A herniated disc occurs when one of the gel-filled discs in between the vertebrae of the spine ruptures. You may or may not have symptoms or associated pain, or the pain may show up in other places such as your leg or arm. Exercise is a key component of rehabilitating a herniated disc and can be done as soon as one two two days after the event, with your chiropractor's permission. You should avoid any exercise that causes pain and focus on exercises that strengthen the muscles that support the spine.
If you are overweight, the best thing you can do to improve the health of your back is to lose weight. Even though you may have strong back muscles, you are still putting an extra burden on your spine if you are carrying around an extra five, 10 or more pounds. Low-impact cardiovascular exercise such as walking, biking and swimming is indicated for people with a herniated disc. Start out with 10 minutes a day and increase to 30 to 40 minutes four or five days per week.
Lumbar Stabilization Exercises
Your chiropractor or physical therapist may recommend a treatment program that includes lumbar stabilization exercises for building core strength in your back and abdomen. The program may start with some easy exercises like a pelvic tilt, in which you lie on your back with your knees bent and tilt your tailbone up, contracting your abdominal muscles and maintaining a neutral spine. The program will progress in difficulty as you are able to hold the neutral spine position for longer periods of time. An example of a more advanced lumbar stabilization exercise is ball bridge, in which you lie on your back with your heels on a Swiss ball and lift your buttocks off the ground, holding your body in a plank position.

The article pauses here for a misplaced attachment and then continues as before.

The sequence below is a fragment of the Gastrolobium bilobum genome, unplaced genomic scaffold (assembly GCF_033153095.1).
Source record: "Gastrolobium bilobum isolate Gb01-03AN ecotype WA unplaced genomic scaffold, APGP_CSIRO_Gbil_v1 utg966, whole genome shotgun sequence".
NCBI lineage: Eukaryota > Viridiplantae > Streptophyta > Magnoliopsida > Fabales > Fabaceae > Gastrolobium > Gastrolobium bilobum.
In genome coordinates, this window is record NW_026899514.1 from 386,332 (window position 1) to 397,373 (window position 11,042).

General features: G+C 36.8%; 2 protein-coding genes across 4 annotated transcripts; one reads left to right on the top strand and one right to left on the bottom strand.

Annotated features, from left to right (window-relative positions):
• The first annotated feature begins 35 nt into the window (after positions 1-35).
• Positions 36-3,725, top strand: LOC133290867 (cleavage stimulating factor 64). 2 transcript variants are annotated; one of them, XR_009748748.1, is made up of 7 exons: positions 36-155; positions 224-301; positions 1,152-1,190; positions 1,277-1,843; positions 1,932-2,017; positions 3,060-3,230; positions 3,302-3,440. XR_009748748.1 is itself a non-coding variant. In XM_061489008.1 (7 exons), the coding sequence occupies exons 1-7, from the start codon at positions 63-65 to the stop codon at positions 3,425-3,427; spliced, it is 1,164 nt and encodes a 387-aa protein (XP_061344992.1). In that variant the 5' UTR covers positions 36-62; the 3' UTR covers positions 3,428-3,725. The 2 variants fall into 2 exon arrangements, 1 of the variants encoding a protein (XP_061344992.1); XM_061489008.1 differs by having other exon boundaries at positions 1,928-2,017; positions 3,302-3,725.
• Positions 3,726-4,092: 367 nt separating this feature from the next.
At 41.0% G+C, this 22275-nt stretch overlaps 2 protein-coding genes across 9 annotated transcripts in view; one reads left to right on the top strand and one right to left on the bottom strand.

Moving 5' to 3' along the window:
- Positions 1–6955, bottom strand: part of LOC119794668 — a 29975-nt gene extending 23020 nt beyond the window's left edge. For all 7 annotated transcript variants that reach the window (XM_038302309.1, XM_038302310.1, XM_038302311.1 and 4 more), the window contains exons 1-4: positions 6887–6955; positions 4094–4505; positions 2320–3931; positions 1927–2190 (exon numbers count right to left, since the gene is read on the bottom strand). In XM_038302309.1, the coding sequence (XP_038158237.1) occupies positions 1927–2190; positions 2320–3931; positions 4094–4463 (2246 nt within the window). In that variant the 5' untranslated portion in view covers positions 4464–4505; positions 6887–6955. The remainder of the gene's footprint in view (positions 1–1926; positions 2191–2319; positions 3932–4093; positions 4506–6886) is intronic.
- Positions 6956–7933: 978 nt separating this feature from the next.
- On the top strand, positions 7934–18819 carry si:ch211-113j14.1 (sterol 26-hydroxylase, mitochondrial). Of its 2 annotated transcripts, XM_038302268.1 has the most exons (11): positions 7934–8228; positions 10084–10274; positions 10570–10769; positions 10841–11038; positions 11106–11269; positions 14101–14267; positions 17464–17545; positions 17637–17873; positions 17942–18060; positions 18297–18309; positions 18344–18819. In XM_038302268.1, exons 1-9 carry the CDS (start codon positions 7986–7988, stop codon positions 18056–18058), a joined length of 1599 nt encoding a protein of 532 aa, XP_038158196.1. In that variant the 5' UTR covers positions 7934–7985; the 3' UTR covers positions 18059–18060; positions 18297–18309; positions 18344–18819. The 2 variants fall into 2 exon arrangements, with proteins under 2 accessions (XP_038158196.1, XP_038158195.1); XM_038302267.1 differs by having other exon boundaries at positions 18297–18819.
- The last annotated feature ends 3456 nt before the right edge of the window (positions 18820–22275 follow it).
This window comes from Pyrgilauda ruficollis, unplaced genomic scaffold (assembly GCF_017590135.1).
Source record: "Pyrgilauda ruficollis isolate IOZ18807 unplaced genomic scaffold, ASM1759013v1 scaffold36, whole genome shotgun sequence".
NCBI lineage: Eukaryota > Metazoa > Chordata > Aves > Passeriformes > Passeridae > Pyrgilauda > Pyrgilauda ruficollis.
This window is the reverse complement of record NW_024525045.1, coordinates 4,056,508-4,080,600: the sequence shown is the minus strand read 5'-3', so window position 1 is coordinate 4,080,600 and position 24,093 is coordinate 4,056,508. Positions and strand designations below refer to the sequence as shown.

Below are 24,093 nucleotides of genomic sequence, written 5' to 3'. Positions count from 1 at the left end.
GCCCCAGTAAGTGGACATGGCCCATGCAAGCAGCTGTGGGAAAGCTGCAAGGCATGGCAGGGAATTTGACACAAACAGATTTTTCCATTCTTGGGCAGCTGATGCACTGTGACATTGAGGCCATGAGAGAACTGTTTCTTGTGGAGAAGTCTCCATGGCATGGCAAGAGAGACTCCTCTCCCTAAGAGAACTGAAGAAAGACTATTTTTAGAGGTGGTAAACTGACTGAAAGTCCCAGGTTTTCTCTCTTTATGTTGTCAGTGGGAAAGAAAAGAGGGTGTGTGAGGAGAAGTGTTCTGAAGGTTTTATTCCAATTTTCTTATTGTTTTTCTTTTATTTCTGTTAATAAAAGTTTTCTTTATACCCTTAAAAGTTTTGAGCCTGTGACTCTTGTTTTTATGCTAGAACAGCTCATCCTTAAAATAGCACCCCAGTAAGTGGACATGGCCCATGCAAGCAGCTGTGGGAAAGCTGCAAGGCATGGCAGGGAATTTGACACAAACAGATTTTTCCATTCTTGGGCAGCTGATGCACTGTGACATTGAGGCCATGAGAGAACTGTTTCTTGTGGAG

Flexibility is key for maintaining a healthy spine. Stretching should be a part of your daily exercise routine and should focus on back stretches as well as hip, hamstring, glute and hip flexor stretches. Stretching can relieve tightness that may be contributing to a spinal misalignment and it can also help relieve the symptoms of a herniated disc. Stretching is suggested as a long-term addition to your exercise program in order to prevent re-injury.
You should consult your chiropractor before resuming your regular exercise program or engaging in any high-impact or intense forms of exercise. She may suggest that you wait until you have improved spinal stabilization to avoid the chance of re-injury. Otherwise, weight lifting or other forms of cardiovascular exercise are okay, as long as they do not cause pain.